From Science Fiction to Science Fact
April 11, 2015 |
- April 11, 2015
- 1:00 PM
- This Inventive Genius Lecture is FREE for Household Premium and Annual Fund members, and available to other members at discounted member rates.
- Household Premium/Annual Fund members FREE; Member adults $8; Member children $4; Non-members $20 + Museum Entry (required).
- Register Online
Join us for an out-of-this-world lecture with three award-winning scientists and innovators, John Bradford, Adrian Agogino and Vytas SunSpiral—recipients of the NASA Innovative Advanced Concepts (NIAC) award.
What if you could sleep your way to Mars? Traveling to the Red Planet and beyond can take months. Sleeping through the journey offers multiple benefits, including conservation of resources such as food and water, and reduced bodily stress. Dr. John Bradford is leading efforts to understand how human hibernation or suspended animation could be used for long-distance human spaceflight. Learn about current medical progress related to inducing deep sleep states and the exciting possibilities that lie ahead.
Can bouncing balls be used as robotic explorers? You may have seen tensegrity balls in the Museum Store—they’re lightweight balls made of interlocking rods and cables that can collapse and expand with a gentle push or pull. Using a similar design, Adrian Agogino and Vytas SunSpiral are developing a “Super Ball Bot” that pops open, bounces to a landing on a planet, and then rolls around to explore other spots for scientific study. Learn about their research to create the “Super Ball Bot” and their plans to control it using science-inspired algorithms.
This event is part of the “From Science Fiction to Science Fact” educational lecture series produced by MSI and NIAC. Run from NASA Headquarters in the Space Technology Mission Directorate, the NIAC program funds and nurtures visionary ideas that could transform future NASA missions with the creation of innovative, advanced technology breakthroughs while engaging America’s innovators and entrepreneurs as partners in the journey.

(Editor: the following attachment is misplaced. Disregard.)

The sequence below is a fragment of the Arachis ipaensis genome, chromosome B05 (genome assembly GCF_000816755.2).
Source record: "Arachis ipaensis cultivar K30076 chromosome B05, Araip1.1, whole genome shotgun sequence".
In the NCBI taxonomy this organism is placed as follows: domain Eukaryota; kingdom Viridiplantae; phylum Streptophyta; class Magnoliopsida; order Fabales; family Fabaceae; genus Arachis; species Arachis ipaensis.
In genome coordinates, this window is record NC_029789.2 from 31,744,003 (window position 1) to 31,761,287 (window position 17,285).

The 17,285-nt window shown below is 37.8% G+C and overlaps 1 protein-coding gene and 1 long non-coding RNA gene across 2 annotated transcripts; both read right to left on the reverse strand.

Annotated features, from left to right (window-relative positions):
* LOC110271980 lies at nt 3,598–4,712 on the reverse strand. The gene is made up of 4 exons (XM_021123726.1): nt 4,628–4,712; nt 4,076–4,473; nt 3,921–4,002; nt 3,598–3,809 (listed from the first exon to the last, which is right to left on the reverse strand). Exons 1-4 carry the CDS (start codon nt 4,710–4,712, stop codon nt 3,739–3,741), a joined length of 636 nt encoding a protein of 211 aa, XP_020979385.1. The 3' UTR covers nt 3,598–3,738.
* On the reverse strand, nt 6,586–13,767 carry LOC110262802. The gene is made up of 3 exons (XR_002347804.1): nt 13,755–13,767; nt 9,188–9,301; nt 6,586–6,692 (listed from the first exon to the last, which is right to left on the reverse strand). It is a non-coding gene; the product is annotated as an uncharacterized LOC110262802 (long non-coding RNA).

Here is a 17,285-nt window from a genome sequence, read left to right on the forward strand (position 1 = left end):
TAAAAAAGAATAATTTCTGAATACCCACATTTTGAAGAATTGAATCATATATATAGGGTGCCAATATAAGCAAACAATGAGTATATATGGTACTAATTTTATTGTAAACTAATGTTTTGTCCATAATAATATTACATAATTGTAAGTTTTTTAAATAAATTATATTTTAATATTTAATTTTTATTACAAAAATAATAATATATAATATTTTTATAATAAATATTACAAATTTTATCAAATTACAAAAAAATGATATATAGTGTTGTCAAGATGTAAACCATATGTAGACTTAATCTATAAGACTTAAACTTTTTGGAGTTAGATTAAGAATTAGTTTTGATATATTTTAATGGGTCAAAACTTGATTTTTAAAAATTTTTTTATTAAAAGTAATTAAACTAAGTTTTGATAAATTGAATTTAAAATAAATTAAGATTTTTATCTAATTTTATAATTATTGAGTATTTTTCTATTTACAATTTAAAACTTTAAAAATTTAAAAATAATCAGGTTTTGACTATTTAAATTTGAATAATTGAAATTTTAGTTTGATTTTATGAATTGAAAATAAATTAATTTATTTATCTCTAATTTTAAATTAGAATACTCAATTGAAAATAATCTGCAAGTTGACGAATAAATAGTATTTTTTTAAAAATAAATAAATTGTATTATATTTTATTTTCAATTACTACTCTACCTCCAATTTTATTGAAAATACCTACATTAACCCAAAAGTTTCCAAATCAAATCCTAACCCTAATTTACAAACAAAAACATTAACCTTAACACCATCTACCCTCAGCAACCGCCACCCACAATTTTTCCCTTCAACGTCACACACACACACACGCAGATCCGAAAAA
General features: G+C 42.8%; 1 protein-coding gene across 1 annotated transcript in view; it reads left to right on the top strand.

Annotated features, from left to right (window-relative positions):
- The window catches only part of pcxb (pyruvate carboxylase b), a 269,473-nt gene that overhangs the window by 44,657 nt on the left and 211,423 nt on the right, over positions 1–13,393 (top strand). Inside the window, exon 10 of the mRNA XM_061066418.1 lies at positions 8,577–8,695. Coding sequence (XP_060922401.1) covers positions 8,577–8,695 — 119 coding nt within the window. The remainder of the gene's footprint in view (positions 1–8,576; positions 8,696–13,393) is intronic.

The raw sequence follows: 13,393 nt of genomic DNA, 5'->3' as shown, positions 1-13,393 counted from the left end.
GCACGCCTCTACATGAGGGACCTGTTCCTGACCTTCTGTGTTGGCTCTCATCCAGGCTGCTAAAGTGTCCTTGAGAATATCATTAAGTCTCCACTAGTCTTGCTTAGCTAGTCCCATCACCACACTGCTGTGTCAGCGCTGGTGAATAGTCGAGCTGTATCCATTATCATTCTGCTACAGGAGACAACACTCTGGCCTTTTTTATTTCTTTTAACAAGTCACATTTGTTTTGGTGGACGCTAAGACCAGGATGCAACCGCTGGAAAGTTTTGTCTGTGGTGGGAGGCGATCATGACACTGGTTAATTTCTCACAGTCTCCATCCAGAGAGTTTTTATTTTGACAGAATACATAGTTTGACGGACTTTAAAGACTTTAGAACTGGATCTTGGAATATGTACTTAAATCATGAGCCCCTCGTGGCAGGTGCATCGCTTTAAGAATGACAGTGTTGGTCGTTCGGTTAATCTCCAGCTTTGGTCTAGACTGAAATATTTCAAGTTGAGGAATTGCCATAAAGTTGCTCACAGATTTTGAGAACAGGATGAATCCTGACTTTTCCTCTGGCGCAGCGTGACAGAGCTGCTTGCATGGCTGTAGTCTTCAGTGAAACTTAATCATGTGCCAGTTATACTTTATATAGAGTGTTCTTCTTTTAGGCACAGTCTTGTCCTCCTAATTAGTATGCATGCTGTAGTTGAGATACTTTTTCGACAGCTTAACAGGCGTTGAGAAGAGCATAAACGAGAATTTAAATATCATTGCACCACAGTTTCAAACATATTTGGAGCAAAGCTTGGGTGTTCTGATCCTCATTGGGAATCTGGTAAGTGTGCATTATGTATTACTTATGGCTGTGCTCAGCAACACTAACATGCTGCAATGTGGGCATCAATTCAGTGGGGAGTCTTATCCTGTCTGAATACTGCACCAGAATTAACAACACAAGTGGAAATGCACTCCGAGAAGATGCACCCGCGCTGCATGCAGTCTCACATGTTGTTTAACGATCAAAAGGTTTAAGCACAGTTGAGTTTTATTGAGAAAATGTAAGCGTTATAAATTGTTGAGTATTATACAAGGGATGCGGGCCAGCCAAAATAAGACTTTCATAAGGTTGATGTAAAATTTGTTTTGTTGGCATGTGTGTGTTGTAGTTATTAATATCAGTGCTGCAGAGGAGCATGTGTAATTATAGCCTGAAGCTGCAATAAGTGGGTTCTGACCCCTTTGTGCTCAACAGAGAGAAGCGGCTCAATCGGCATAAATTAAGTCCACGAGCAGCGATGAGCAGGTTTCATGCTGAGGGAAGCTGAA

FREE for Household Premium and Annual Fund members
Member adults: $8
Member children: $4
Non-members: $20 + Museum Entry (also required)
Tickets for this event are available online or by phone at (773) 684-1414.
Household Premium and Annual Fund members must call (773) 684-1414 to reserve their tickets.
Note: Choose April 11 as your visit date.
Dr. John E. Bradford is president of SpaceWorks Enterprises, Inc. John’s expertise is in systems integration, multidisciplinary optimization, and power/propulsion system design and performance assessment for future space concepts. He holds a master’s degree in science and a doctorate in aerospace engineering from the Georgia Institute of Technology and a bachelor’s degree in aerospace engineering, with a minor in computer programming, from North Carolina State University. He is also an Adjunct Professor at Georgia Tech in the School of Aerospace.
One of the foremost experts in tensegrity control methods, Dr. Adrian Agogino is a research scientist with the University of California working at NASA Ames Research Center. His interests involve tackling seemingly impossible complex control tasks that involve dozens to thousands of components interacting in non-linear ways. He has developed solutions in tensegrity robotics, multi-robot control, aviation flow analysis and rocket analysis, among others. Adrian holds a bachelor’s degree in computer engineering from the University of California, San Diego, and a master’s degree and doctorate in electrical and computer engineering from the University of Texas at Austin.
Vytas SunSpiral is the Principle Investigator of the Dynamic Tensegrity Robotics Lab (DTRL) at NASA Ames Research Center. Over the last 20 years he has been the founder and Chief Technology Officer of multiple startup companies, launched a number of robotics projects at NASA, and served as an advisor and consultant to technology entrepreneurs. Vytas holds a bachelor’s degree in symbolic systems and a master’s degree in computer science from Stanford University, both with a focus on robotics.
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